Thursday, March 25, 2010

Recent Reads - March 2010

Hitler by Ian Kershaw
Or how an art-school reject became a demagogue. It's very good on the early deadbeat days in Munich and Vienna and on the political chicanery prior to the Second World War. He was clearly asexual and seemed to get his orgasms from public speaking. It's still a mystery to me how he went from sad sack to beer hall orator to omnipotent leader. The will to power I suppose. Kershaw does his best to trace this route but it remains baffling. You can see the gradual progression in Stalin's rise but with Hitler there seems to be these massive leaps.

Love of the World by John McGahern
This collection of essays and reviews is a pure unadulterated delight from start to finish. Unlike the occasionally esoteric and acidulous Banville, McGahern keeps it direct and simple. And his judgements are more generous. His piece on the little known Patrick Swift is a gem and there's also a nice nod towards the great Edmund Wilson. It's not all literary, there are amiable rural reflections and some rueful comments on the state of the nation - the arrogance of the philistines in office. The writing is peerless and pellucid throughout. Buy it. Keep it by your bed.

Shutter Island by Dennis Lehane
Some excellent scene setting but the conclusion was a let down.

Letters of T. S. Eliot
For dipping into. A few surprises. He could be quite scatological in his exchanges with Ezra Pound, in marked contrast to the extreme formality of his letters to family and publishers. Also, these letters show vividly the health problems of his first wife and of his deep concern for her - contrary to what some biographies suggest. He also had to grub about for money for a lengthy period before he achieved financial security.

Wolf Hall by Hilary Mantel
Yea, yea, very worthy. Convincing view of Thomas Cromwell from the inside and very sound on period detail - especially food and domestic stuff. I liked the alternative view of Thomas More and the machinations of Anne Boleyn and the suave Wolsey and all the court intrigue. It's a rollicking read. However, Henry VIII remained vague and peripheral and I would have liked to have seen Cromwell's comeuppance. Maybe that's the sequel.

Columbine by Dave Cullen
Fine piece of reportage on the US school shootings. The initial plan was for bombs as well as guns but the bombs failed to detonate saving hundreds of lives. The book looks closely at the families of the two killers and finds little to suggest they were responsible for spawning monsters. One of the two was clearly a sociopath and the other a weak-willed follower. It still amazes me how blithely they viewed the prospect of their own deaths. They went into it knowing that they couldn't survive.

Thoughts out of Season - March 2010

I salute the person who came up with the Hell in Mirren headline after those Celtic sad sacks got hammered last night by St. Mirren in that great irrelevancy the Scottish Premiership. A headline that surpassed the event it described.

The Irish rugby teams defeat last Saturday was primarily a tactical one - Kidney failed us for once. He wasn't helped of course by Sexton's kicking failures or by Rory Best's public nervous breakdown, but he presided impotently over a team superior in almost every position that should have won easily. The Scots had a limited game plan - gain territorial position by Parks kicking on the right and Southwell kicking on the left. Then wait for Kaplan to give a penalty which he invariably did. Sexton's penalty misses sowed the seeds of doubt and the scrum and the lineout were a shambles. He should have brought on Buckley, Cullen and Cronin with 15 minutes to go. But instead he adopted a Mr. Micawber approach and inevitably nothing turned up. Mostly in rugby the best team wins. This was a sad exception.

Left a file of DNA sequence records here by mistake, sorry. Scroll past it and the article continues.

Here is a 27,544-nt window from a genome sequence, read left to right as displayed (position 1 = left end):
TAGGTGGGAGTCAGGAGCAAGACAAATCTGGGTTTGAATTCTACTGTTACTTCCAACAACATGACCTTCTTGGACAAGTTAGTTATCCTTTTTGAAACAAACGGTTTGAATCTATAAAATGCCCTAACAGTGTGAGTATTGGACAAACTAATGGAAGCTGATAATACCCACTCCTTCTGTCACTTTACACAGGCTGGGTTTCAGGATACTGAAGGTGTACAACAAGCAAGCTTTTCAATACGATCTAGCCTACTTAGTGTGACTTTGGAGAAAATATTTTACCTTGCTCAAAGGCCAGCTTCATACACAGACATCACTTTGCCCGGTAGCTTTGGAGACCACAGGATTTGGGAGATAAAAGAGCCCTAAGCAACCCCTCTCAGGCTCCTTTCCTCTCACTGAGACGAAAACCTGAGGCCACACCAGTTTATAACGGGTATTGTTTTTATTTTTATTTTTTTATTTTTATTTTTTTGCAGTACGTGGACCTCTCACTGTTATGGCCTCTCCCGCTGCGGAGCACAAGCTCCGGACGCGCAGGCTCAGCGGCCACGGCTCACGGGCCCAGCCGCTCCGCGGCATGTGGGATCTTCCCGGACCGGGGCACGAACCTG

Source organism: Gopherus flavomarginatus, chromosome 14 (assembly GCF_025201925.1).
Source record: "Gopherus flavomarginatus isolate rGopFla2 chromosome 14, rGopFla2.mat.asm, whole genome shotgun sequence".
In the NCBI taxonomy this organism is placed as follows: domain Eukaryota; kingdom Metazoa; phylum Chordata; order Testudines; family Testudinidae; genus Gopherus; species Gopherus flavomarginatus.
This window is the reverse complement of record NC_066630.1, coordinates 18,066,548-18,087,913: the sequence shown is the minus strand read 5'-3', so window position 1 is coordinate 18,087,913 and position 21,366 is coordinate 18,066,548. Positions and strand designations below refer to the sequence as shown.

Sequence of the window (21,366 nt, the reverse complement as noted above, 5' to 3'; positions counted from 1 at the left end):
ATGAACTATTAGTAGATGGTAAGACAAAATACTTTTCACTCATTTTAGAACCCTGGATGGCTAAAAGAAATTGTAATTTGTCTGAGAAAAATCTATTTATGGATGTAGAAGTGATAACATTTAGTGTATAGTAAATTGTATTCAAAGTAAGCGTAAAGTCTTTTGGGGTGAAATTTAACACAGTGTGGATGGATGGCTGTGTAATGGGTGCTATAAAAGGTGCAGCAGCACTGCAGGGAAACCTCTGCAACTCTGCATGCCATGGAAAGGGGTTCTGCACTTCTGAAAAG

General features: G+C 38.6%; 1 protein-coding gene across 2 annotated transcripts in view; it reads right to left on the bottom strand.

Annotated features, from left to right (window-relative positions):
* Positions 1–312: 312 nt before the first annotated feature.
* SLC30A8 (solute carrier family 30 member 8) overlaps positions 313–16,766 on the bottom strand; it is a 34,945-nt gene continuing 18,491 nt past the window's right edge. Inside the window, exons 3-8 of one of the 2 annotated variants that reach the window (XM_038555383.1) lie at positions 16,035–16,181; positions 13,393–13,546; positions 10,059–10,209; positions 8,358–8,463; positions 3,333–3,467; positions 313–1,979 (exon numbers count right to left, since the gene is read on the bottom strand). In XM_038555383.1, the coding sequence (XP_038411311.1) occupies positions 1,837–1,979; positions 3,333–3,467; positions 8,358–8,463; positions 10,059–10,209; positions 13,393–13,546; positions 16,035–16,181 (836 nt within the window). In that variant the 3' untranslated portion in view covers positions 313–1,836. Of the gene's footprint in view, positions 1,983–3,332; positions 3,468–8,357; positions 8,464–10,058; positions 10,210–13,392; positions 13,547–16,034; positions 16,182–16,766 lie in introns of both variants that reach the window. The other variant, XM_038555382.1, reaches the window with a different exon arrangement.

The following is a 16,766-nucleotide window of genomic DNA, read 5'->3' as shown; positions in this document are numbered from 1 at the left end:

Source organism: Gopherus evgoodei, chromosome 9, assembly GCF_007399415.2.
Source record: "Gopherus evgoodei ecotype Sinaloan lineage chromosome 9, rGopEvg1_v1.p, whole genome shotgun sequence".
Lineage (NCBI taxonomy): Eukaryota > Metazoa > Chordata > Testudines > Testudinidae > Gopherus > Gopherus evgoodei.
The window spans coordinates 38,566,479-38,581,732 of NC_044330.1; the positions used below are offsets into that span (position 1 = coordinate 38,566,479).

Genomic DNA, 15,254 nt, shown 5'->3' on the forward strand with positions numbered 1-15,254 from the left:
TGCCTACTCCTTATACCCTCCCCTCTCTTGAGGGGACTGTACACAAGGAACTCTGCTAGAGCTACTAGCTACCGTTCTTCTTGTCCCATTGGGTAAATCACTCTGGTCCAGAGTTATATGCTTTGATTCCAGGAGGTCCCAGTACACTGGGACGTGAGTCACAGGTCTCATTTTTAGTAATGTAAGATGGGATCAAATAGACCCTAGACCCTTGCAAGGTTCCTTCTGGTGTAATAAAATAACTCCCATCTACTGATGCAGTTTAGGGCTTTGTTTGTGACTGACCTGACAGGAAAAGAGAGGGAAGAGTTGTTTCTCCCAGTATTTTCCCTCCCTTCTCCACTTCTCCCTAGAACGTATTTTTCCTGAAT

For those of a cynical bent, Cheltenham was a pure delight. Binocular won the Champion Hurdle in fine style at the handsome price of 9-1 after been declared a non-runner a couple of weeks before the race. A few wide boys on the betting exchanges laid him at around 900-1, ostensibly taking advantage of those who hadn't heard or trusted the news. After he suddenly became fit again and romped home you might have expected some recriminations from the British Racing Press (or even the craven Irish hacks). After all we can recall the abuse visited on Jim Bolger after New Approach won the Derby after being declared a doubtful runner. Binocular's trainer is the incorrigibly amiable Nicky Henderson, whereas Bolger is a prickly perfectionist who doesn't suffer fools gladly.

Wednesday, March 03, 2010

A Gentle Beating in Killester

It's good to get out on a fine Sunday afternoon. A DART from Dalkey to Killister and a 10-minute walk brought me to Parnell Park and an opportunity to see the thoroughbreds of Tipp open their National Hurling League campaign against Dublin. It's a nice intimate ground and you are right on top of the action. How young the players look and how slight compared to the rugby guys - although Paul Curran looks physically equipped to play number 8 on any rugby team. Now that helmets are compulsory it's very hard to know who's who although the numbers help if you have a programme.

It's clear from early on that Dublin are up for this game and that Tipp see it as a stroll in the park. The result is an easy win for Dublin. Nicky English is sitting directly behind me so I am treated to a rueful commentary on the proceedings. He's not getting very excited about things though so I expect that Tipp will improve from this first run. I have to absorb the abuse of my two Dublin buddies on the long journey back to Killiney. It's a long way to September.